Pakistan bans Imran Khan’s rally, cracks down on supporters
  • Imran Khan urges supporters to converge on Islamabad on Wednesday for a massive rally
ISLAMABAD: Pakistan on Tuesday banned ousted Prime Minister Imran Khan from holding a massive, planned rally in the capital of Islamabad and cracked down on his supporters in overnight raids across the country, arresting hundreds.
The ban came hours after a policeman was killed during one of the raids, when a supporter of the former premier opened fire after officers entered his home in the city of Lahore.
Interior Minister Rana Sanaullah warned Khan that he would “not be allowed to disrupt peace in Islamabad” and would be arrested if needed, should the rally go ahead. Sanaullah earlier in the day accused Khan of seeking to create a civil war-like situation.
The former cricket star turned Islamist politician, Khan served as prime minister for over three and half years until he was ousted by a no-confidence vote in parliament in April.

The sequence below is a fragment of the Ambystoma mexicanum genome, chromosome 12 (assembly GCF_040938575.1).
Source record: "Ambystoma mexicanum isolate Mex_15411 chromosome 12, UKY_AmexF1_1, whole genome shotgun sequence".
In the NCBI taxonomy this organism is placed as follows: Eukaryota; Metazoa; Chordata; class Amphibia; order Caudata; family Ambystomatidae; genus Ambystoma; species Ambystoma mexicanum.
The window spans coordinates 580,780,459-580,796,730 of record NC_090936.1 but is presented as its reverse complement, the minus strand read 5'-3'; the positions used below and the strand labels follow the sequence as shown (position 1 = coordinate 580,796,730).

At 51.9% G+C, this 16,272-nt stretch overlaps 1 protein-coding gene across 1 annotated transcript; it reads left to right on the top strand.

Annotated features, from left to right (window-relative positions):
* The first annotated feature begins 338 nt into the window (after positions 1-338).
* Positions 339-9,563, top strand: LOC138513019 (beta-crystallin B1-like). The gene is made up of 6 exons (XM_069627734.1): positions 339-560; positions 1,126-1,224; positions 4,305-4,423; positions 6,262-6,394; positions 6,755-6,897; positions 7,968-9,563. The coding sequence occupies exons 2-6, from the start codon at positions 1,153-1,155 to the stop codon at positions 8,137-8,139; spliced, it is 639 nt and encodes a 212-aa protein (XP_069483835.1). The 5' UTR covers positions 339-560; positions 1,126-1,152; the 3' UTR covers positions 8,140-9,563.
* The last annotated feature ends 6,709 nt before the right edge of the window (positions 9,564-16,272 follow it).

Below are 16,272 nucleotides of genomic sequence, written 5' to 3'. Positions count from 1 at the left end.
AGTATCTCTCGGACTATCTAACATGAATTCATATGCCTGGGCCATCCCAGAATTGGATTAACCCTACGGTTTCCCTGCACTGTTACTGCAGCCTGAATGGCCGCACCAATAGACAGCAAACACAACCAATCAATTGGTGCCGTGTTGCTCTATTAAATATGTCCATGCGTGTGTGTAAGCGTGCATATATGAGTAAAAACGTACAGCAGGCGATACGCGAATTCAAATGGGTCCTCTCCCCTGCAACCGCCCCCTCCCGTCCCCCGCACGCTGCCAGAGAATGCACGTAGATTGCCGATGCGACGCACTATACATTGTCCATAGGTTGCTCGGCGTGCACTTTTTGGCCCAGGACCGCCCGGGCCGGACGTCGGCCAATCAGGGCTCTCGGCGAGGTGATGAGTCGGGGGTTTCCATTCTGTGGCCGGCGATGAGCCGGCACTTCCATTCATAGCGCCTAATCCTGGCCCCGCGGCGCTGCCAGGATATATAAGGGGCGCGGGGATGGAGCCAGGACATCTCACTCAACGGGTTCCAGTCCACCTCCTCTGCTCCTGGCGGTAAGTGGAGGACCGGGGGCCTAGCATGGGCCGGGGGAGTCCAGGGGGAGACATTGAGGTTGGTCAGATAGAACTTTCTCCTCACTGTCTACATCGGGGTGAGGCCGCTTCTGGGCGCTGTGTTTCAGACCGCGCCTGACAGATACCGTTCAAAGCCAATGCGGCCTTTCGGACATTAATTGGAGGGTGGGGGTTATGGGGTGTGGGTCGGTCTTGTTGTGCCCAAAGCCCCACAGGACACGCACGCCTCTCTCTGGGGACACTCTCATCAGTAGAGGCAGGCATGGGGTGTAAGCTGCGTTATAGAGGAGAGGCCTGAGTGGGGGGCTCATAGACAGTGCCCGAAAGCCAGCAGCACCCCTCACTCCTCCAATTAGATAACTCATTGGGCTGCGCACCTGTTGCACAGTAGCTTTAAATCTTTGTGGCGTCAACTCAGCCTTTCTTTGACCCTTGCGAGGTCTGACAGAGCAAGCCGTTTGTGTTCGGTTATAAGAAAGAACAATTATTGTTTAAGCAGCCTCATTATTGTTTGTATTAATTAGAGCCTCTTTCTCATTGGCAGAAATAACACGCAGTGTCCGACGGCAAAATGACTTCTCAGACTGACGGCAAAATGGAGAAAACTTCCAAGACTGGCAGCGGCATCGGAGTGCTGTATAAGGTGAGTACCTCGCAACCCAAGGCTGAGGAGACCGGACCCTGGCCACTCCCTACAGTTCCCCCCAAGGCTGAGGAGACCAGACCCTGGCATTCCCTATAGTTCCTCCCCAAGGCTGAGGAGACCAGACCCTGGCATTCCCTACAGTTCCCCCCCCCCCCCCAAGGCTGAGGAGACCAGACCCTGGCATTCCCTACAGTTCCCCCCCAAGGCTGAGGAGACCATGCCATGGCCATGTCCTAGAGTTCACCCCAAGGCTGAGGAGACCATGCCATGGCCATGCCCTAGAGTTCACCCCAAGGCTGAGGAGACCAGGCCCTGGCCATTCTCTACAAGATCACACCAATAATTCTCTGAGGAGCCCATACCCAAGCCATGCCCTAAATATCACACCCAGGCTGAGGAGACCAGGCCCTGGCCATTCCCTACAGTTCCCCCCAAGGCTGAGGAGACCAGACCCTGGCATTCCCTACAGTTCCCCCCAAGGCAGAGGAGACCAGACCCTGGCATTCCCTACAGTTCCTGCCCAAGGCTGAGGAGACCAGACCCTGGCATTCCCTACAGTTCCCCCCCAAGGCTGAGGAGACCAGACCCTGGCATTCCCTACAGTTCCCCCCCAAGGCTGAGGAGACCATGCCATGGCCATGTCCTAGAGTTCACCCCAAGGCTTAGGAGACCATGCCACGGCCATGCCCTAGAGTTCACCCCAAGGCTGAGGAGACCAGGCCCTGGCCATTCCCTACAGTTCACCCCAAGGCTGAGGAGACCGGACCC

Khan has remained defiant, demanding early elections and claiming his removal was the result of a US-organized plot in collusion with his successor, Pakistan’s new Prime Minister Shahbaz Sharif. Washington denies any role in Pakistan’s internal politics.
Earlier this week, Khan urged supporters to converge on Islamabad on Wednesday for a massive rally to pressure Sharif’s government. The demonstration, he said, would continue until a date for snap elections was announced.
Sanaullah, the interior minister, said the decision to ban the rally was taken after Khan’s Tehreek-e-Insaf party failed to assure the administration in writing that the rally would be peaceful.
Earlier Tuesday, authorities stepped up security in Islamabad, deploying additional officers and paramilitary Rangers. Large shipping containers were placed on a key road leading to the parliament building, to prevent Khan’s supporters from getting close and possibly staging a sit-in there.